To celebrate LGBT History Month, we asked UHI students and staff to share their thoughts, reflections and stories. BA (Hons) Scottish History and Archaeology student Nicola Thompson reflects on her experiences growing up bisexual, and what LGBT History Month means to her.
I’m 13 and standing in the women’s underwear department of Marks and Spencer’s, my face is flushed red, and I can’t look up at the display models staring down at me. What if someone knew what was going on in my head, could see what I was thinking as I studied my scuffed school shoes with artificial interest. There is something writhing in my stomach, low and nauseating. It feels like shame.
I haven’t done anything wrong. But nice girls like me from families like mine don’t have thoughts like that. It’s okay for some ‘types’ of people my mother would whisper. Actors and musicians, those sorts of people who were happy to break the mould and live in the colourful fringes of society. But under the warm light of the sensibly designed kitchen, there is little room for a daughter with those sorts of ideas.
Maybe had I been a lesbian, settled firmly in one direction they would have had an easier time understanding. But this strange, blurred area of bisexuality confused them. A word synonymous with promiscuity. Of colourful club girls who played loose and fast. Or equally synonymous with confused. Like a rudderless ship blundering through life unable to commit to anyone or even commit to their attraction.
Every depiction of bisexuality on tv and in films was portrayed under those two categories. Darting from relationship to relationship, too wild and free to ever do something as mundane as falling in love.
And then the TV show The 100 came out. Gritty and post-apocalyptic, an unusual stage for a teenage girl to find a healthy depiction of love. But there it was in the shape of Clarke Griffin. A steadfast and committed woman who loved sincerely and with passion. Whose bisexuality was never treated as a joke. Who was not painted as confused or indecisive. She just was. And as a teenager desperately trying to carve out some sense of identity this was a game changer.
Then they went and killed off her lesbian lover in a classic example of bury your gays. For those unfamiliar, it is a common trope in TV in which LGBT+ characters tend to be the first to die or are killed off just as their scandalous gay romances come to fruition. The 100 may have written some strong LGBT+ characters but they are no less guilty of burying them as many other TV shows are.
Buffy the vampire slayer gave us years of fast-paced and entertaining television. But also gave us the equally common bisexual love triangle. In which any bisexual character, or bi-questioning character must be embroiled in some angsty and drawn-out love triangle with a man and a woman. These are just two examples; the list goes on and on.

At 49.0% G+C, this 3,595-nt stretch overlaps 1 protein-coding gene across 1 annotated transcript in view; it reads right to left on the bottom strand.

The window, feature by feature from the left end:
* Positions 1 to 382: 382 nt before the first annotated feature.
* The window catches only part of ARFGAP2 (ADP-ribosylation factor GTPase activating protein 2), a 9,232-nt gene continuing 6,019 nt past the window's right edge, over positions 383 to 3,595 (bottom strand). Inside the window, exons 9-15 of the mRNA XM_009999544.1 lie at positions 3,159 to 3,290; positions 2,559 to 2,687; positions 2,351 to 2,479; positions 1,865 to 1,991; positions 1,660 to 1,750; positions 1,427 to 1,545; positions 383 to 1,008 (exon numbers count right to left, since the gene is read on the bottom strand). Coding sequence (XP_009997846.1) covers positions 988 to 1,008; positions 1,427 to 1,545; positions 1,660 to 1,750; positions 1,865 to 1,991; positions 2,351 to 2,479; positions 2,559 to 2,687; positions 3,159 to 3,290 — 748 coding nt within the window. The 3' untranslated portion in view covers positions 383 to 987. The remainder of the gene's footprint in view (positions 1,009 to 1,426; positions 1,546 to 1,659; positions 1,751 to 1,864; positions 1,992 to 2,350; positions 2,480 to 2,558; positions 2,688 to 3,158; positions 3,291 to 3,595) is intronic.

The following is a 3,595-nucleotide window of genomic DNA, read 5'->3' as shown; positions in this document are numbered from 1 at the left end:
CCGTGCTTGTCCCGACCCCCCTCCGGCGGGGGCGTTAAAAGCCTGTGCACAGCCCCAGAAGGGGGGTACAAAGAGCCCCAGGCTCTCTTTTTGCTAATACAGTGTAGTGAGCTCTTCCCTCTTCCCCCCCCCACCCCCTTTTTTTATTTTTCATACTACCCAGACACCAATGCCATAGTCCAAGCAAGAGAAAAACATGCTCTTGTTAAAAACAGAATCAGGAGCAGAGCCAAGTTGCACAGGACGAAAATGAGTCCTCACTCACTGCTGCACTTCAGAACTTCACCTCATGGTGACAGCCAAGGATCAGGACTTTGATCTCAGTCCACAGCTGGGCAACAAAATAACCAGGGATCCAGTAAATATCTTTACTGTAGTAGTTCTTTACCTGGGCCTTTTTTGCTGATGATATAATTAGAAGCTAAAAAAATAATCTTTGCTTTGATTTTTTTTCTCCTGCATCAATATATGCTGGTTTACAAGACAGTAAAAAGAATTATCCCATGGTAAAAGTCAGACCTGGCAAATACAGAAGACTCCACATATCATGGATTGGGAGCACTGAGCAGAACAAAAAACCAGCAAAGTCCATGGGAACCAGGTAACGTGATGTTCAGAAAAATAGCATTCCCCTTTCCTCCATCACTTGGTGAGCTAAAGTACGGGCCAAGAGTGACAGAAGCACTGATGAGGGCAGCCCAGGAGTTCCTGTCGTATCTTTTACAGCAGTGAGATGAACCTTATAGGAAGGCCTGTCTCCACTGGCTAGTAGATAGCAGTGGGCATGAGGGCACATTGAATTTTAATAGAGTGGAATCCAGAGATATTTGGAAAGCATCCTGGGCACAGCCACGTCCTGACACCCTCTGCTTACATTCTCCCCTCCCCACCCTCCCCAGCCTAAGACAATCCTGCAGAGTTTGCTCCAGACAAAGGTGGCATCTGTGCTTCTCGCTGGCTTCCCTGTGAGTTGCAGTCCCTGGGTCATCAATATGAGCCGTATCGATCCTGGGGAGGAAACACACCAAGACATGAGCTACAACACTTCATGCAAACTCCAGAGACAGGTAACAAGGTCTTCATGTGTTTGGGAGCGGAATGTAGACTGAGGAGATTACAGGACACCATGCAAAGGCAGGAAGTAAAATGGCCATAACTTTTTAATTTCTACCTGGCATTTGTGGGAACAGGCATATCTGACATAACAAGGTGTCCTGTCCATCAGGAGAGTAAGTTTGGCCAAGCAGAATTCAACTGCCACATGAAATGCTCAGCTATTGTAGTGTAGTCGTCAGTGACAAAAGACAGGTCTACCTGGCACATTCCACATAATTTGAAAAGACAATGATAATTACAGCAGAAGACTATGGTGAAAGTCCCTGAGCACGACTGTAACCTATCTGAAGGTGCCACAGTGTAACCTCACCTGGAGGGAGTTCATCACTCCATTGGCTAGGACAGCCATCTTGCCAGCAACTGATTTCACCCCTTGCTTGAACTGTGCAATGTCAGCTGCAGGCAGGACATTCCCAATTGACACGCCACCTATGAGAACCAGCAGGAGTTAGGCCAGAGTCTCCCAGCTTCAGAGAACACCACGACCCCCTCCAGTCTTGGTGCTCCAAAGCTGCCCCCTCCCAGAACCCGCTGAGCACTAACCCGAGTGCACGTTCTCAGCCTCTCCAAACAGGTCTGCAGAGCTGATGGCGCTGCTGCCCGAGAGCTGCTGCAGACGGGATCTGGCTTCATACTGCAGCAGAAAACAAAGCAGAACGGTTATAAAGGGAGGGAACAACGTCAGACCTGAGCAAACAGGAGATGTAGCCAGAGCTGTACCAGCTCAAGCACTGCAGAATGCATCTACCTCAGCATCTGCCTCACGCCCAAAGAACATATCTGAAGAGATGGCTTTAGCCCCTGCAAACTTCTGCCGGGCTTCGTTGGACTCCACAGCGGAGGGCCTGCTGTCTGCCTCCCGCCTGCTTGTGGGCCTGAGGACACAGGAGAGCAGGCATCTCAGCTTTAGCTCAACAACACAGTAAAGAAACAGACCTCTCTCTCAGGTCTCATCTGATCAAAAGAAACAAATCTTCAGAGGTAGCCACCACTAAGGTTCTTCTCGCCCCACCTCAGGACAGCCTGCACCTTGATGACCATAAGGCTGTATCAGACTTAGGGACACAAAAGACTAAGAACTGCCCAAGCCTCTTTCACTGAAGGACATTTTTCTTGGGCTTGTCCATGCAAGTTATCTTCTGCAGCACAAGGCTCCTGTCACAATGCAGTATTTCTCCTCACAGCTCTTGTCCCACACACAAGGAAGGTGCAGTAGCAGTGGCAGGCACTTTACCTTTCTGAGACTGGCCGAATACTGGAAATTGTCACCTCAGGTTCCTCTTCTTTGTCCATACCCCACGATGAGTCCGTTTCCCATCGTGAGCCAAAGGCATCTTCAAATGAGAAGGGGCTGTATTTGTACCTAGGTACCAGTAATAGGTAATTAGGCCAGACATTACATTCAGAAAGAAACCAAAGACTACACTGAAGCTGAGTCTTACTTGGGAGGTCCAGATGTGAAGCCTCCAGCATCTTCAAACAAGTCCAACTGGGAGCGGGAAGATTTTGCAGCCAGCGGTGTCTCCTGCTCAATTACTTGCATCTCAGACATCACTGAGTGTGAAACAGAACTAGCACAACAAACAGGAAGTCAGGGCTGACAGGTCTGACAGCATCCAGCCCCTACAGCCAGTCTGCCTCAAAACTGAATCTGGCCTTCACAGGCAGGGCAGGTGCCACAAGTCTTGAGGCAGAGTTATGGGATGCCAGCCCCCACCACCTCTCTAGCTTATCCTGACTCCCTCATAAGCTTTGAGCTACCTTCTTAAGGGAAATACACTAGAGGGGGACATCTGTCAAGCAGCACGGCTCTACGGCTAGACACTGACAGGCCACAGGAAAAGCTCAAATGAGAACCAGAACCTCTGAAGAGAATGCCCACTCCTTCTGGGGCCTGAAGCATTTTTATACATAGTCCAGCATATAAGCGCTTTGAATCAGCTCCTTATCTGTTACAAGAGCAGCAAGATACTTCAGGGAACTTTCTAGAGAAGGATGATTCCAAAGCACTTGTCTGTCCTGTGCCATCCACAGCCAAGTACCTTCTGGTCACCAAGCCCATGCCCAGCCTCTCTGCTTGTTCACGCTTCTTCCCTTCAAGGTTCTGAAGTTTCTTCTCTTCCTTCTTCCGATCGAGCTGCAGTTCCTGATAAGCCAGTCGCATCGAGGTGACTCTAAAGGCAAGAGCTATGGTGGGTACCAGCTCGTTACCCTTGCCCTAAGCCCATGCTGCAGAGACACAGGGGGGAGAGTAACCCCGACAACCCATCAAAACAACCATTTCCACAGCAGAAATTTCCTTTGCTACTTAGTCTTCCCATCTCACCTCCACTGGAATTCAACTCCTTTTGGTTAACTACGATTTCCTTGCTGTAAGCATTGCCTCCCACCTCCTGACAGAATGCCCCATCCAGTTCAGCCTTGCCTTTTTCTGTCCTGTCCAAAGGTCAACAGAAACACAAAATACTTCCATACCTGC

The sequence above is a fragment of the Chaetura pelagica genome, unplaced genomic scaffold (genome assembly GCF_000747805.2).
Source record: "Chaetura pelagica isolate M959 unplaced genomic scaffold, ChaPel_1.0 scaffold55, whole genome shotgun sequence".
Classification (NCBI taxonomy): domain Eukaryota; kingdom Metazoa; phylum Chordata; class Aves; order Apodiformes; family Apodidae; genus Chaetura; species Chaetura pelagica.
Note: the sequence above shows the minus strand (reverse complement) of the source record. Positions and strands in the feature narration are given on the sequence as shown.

Watch carefully the next time you put the TV on. Once you start spotting it, you never stop. Play a game of bisexual-bingo! Tv and film have come a long way, but even now the word bisexual is often relegated to the fringes of romance. A fun little plot device to add some angst or steamy sex scenes into a show.
Growing up bisexual in a rural area there was little in the way of community. There was always this slight feeling of ‘otherness’ like you were carved out slightly wrong. Like someone had made a mistake when putting together your brain.
But once a year, just for a few weeks, I felt seen. Every June there was this confirmation that I wasn’t alone. There were others. Colourful pins stuck into polyester blazers. A peek of rainbow socks poking out of the regulation black school shoes. Hints and flashes of pride shining through. And every year I felt less and less like a scared little girl peeking out of her closet.
Now I’m completely okay with who I am. I’m proud of how far I’ve come from that nervous teenage girl hiding away and desperately trying to find people like her on the screen.
LGBT History Month on the screen and away from it is a time to share love and pride, to educate others and most importantly feel seen. Feel heard. Feel like you’re not alone.
And a final thank you to Clarke Griffin and her dead lesbian lover on The 100 for showing a very confused teenage me that she wasn’t alone.
Support for LGBT students and staff is available here.
One thought on “Growing up bi: films, TV shows and ‘otherness’”
Great article, totally with you on this, as a bi CIS woman. The crazy bisexual woman is a common trope in many films I grew up watching – Mulholland Drive, Vicky Christina Barcelona, Basic instinct… yet most of us are surprisingly sane!